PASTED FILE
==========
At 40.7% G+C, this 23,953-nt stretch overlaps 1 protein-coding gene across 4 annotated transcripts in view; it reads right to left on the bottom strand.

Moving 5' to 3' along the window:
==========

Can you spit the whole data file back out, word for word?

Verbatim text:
At 40.7% G+C, this 23,953-nt stretch overlaps 1 protein-coding gene across 4 annotated transcripts in view; it reads right to left on the bottom strand.

Moving 5' to 3' along the window: